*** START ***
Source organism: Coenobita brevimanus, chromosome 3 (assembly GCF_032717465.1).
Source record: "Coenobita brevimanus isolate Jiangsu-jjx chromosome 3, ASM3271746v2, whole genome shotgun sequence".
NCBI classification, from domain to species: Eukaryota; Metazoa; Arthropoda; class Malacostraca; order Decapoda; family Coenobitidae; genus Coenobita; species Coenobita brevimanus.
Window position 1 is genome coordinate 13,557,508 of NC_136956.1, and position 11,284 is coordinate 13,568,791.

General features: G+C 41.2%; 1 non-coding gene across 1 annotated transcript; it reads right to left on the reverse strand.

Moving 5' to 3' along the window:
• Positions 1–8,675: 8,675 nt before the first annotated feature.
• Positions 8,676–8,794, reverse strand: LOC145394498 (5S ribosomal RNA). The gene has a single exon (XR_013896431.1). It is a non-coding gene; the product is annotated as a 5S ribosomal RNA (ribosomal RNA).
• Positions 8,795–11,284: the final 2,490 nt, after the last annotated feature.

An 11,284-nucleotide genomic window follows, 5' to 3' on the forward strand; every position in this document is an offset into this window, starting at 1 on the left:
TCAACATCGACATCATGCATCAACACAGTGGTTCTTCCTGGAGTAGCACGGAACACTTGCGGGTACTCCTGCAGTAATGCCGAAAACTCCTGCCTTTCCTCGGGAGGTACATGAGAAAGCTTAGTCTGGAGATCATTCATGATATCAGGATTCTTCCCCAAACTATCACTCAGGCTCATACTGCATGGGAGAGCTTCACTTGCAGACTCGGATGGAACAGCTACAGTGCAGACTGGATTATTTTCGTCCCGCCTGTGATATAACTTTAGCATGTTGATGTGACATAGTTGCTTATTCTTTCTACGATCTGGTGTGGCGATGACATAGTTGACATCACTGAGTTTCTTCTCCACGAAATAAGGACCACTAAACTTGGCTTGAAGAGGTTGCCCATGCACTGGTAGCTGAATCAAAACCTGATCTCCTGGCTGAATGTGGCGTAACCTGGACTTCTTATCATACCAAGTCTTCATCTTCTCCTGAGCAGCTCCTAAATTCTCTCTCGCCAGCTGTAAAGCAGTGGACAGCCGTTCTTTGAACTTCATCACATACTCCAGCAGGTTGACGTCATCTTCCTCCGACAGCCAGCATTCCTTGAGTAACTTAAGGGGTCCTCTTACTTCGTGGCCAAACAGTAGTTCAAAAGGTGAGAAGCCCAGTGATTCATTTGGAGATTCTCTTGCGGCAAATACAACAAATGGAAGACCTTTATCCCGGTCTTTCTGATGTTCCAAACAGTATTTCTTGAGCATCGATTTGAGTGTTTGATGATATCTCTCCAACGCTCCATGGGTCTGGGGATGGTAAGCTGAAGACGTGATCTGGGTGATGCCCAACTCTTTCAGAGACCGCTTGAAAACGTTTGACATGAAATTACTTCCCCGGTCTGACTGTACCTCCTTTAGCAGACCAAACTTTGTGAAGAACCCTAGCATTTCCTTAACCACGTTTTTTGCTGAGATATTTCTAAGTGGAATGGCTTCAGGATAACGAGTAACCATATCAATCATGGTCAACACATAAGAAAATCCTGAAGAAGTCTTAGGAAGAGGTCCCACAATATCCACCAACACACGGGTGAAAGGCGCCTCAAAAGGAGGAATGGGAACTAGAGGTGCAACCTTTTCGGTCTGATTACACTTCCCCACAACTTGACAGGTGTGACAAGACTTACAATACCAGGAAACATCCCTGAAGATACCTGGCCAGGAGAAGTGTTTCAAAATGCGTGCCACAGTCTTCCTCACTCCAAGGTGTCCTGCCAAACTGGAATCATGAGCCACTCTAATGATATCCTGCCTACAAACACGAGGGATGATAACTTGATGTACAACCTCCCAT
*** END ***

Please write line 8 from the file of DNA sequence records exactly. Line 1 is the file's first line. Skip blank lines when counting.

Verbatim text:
• Positions 8,676–8,794, reverse strand: LOC145394498 (5S ribosomal RNA). The gene has a single exon (XR_013896431.1). It is a non-coding gene; the product is annotated as a 5S ribosomal RNA (ribosomal RNA).